Before you head over to court, take some time to gather your evidence. You need registration certificates, pedigree documents, recent vet and medical bails, photos of you and the dog, microchips, Id tags, and county/state licenses.
If you have a witness who can testify that the dog belongs to you and that you had asked the person to give them back, prepare them to appear in court.
Related Post: How to Prove Ownership of a Dog
3. File A Small Claims Suit
Once you have your evidence, head over to your local court and ask for the small claims form.
It costs anywhere from $30 and $75. Fill out the form and submit it.
You will be given a court hearing date. This takes place from 30-70 days from the day of filing the suit.
During this period, the defendant can return the dog after which the case will be closed.
4. Show Up In Court
If the above step doesn’t yield results, you and the defendant will need to go to court for the hearing.
The judge will hear you out and analyze the evidence and give the verdict.
If the judge rules in your favor, the defendant will be asked by the court to give back the dog.
The case can go the other way too if the judge feels that the defendant is taking better care of the dog.
Be prepared for any eventuality.
What If Someone Is Looking After Your Dog and Won’t Give It Back
The fact that someone is caring for your doggie doesn’t make them the rightful owner.
They are basically thieves for holding on to what doesn’t belong to them.
You can follow the above steps to get the dog back. However, this case can become very complicated for you.
In the event that the person taking care of the dog has enough evidence that shows they deserve to be given the dog, your chances of winning the small claims suit are very low.
Besides registration and microchips, judges are keen on recent documents when deciding who deserves to own a dog.
This means that if the person you plan on suing can present strong documents, you may go home empty-handed.
Before you go the legal route, try and settle the matter out of court. If you are not successful, take a hard look at your evidence.
If you can afford it, enlist the help of an attorney to tell you whether your case will hold or not.
Additionally, think about the well-being of the dog. Ask yourself if taking the dog away will guarantee its well-being or not.
If leaving it with the current caretaker is in the pet’s best interest, consider doing just that.
Can I Steal My Dog Back?
When a person refuses to give your pet back, it is tempting to go over to their house and steal the animal back.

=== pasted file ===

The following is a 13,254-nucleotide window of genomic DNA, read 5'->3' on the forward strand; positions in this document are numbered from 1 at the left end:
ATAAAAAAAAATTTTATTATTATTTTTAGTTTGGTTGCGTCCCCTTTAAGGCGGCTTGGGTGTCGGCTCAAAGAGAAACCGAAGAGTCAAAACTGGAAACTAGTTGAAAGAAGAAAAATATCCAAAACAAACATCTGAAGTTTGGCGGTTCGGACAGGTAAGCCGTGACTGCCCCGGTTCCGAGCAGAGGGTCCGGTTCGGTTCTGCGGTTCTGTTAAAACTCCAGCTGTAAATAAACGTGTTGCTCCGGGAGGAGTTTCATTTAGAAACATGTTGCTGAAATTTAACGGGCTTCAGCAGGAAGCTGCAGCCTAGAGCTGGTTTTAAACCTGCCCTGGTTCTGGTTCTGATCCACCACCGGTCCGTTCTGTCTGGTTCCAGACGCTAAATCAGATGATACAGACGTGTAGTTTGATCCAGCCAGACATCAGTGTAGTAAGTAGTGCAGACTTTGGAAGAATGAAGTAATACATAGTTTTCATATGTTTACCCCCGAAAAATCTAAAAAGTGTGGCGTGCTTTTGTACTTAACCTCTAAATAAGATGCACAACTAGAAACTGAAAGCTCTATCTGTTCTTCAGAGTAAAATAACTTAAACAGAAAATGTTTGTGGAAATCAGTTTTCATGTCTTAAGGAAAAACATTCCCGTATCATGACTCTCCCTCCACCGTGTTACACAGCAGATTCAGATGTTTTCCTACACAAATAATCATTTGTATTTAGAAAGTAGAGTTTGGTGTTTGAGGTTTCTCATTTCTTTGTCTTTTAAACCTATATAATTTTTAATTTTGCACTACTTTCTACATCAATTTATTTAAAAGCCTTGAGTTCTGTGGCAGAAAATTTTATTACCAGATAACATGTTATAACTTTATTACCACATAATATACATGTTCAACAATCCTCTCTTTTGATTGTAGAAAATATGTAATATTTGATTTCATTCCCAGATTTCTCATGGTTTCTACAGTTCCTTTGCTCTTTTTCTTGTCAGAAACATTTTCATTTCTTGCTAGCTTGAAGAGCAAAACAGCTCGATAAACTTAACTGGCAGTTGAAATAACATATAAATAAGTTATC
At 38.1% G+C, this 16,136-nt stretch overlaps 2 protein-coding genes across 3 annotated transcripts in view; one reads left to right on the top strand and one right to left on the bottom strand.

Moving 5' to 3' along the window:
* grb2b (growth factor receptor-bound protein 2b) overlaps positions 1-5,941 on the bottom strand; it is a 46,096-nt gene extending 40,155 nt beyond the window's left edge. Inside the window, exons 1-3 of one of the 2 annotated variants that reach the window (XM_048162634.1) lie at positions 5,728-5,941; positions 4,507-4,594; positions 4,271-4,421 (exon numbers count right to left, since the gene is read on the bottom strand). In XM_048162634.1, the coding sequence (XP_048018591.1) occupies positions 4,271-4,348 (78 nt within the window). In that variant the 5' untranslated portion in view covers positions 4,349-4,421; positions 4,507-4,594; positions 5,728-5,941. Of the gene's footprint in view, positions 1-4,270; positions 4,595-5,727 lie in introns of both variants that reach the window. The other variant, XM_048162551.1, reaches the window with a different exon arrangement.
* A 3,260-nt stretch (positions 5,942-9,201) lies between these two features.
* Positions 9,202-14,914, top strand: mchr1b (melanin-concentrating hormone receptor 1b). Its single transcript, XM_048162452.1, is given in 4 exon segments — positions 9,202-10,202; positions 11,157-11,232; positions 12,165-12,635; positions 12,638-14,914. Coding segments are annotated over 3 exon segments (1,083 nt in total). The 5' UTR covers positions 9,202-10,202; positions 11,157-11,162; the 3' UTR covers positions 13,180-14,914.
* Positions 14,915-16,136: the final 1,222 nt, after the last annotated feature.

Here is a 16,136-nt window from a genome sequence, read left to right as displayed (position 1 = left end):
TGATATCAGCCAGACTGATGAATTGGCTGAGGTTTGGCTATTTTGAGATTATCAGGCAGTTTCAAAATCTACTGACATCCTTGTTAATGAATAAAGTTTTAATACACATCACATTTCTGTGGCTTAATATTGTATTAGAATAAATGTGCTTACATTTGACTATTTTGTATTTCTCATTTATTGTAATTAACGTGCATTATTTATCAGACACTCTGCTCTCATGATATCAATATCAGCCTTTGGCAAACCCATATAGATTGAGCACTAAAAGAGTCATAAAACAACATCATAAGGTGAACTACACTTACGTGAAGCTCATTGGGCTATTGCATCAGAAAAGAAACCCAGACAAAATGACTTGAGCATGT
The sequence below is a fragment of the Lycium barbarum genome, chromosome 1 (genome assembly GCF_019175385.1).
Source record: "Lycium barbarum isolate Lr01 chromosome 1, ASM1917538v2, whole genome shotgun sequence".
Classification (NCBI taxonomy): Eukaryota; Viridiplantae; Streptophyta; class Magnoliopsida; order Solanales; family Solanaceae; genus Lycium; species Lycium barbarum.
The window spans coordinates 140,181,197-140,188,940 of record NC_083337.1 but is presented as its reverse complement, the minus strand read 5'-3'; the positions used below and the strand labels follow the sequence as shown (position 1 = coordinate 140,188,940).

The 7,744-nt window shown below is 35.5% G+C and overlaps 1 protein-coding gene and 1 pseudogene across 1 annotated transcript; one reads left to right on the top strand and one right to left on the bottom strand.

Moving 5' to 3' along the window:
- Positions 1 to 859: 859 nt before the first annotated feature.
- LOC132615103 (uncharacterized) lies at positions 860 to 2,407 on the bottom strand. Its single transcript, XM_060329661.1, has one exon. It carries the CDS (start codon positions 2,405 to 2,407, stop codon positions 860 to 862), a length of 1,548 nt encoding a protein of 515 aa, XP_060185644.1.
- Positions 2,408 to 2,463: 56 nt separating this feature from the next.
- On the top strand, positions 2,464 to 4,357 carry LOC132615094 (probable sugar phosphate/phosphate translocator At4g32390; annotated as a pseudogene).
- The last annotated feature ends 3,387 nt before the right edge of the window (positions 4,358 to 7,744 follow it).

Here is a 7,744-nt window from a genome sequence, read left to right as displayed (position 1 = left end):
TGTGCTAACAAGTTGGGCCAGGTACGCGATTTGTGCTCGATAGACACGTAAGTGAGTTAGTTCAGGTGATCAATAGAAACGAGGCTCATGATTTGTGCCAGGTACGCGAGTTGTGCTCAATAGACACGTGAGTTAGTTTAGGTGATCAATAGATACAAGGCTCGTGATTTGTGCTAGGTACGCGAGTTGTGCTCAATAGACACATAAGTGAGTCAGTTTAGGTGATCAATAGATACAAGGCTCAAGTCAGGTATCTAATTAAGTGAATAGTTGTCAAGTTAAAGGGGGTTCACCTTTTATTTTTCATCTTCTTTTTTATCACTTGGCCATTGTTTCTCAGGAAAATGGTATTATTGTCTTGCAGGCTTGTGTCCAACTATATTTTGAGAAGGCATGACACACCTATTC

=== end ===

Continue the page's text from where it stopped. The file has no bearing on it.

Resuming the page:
They say two wrongs don’t make a right. That applies here.
Stealing can get you in trouble more than you care to know. You may suffer the following:
- Theft or grand theft claim: The person with the dog can file for this and win if they have taken legal ownership of the dog.
- Burglary: If you break into someone’s home or property and take the dog.
Stealing a dog is a serious crime in certain states such as Virginia where it is termed Dognapping. The felony can earn you 10 years in jail.
The best thing would be to report the case to the police and follow the right procedure of getting it back.
Creating an inseparable bond with a dog takes time just like all other meaningful relationships in life.
To have someone refuse to give your dog back is very upsetting.
You may want to steal back the dog and jump all the hoops but doing that will do more harm than good.
Take a beat and call the police then take it up from there.
Sable McNeil is a canine chef, professional pet blogger, and proud owner of two male dogs. I have been an animal lover all my life, with dogs holding a special place in my heart. Initially, I created this blog to share recipes, tips, and any relevant information on healthy homemade dog treats. But because of my unrelenting passion to make a difference in the world of dogs, I have expanded the blog’s scope to include the best information and recommendations about everything dog lovers need to know about their canine friends’ health and wellbeing. My mission now is to find the most helpful content on anything related to dogs and share it with fellow hardworking hound lovers. While everything I share is in line with the latest evidence-based veterinarian health guidelines, nothing should be construed as veterinary advice. Please contact your vet in all matters regarding your Fido’s health.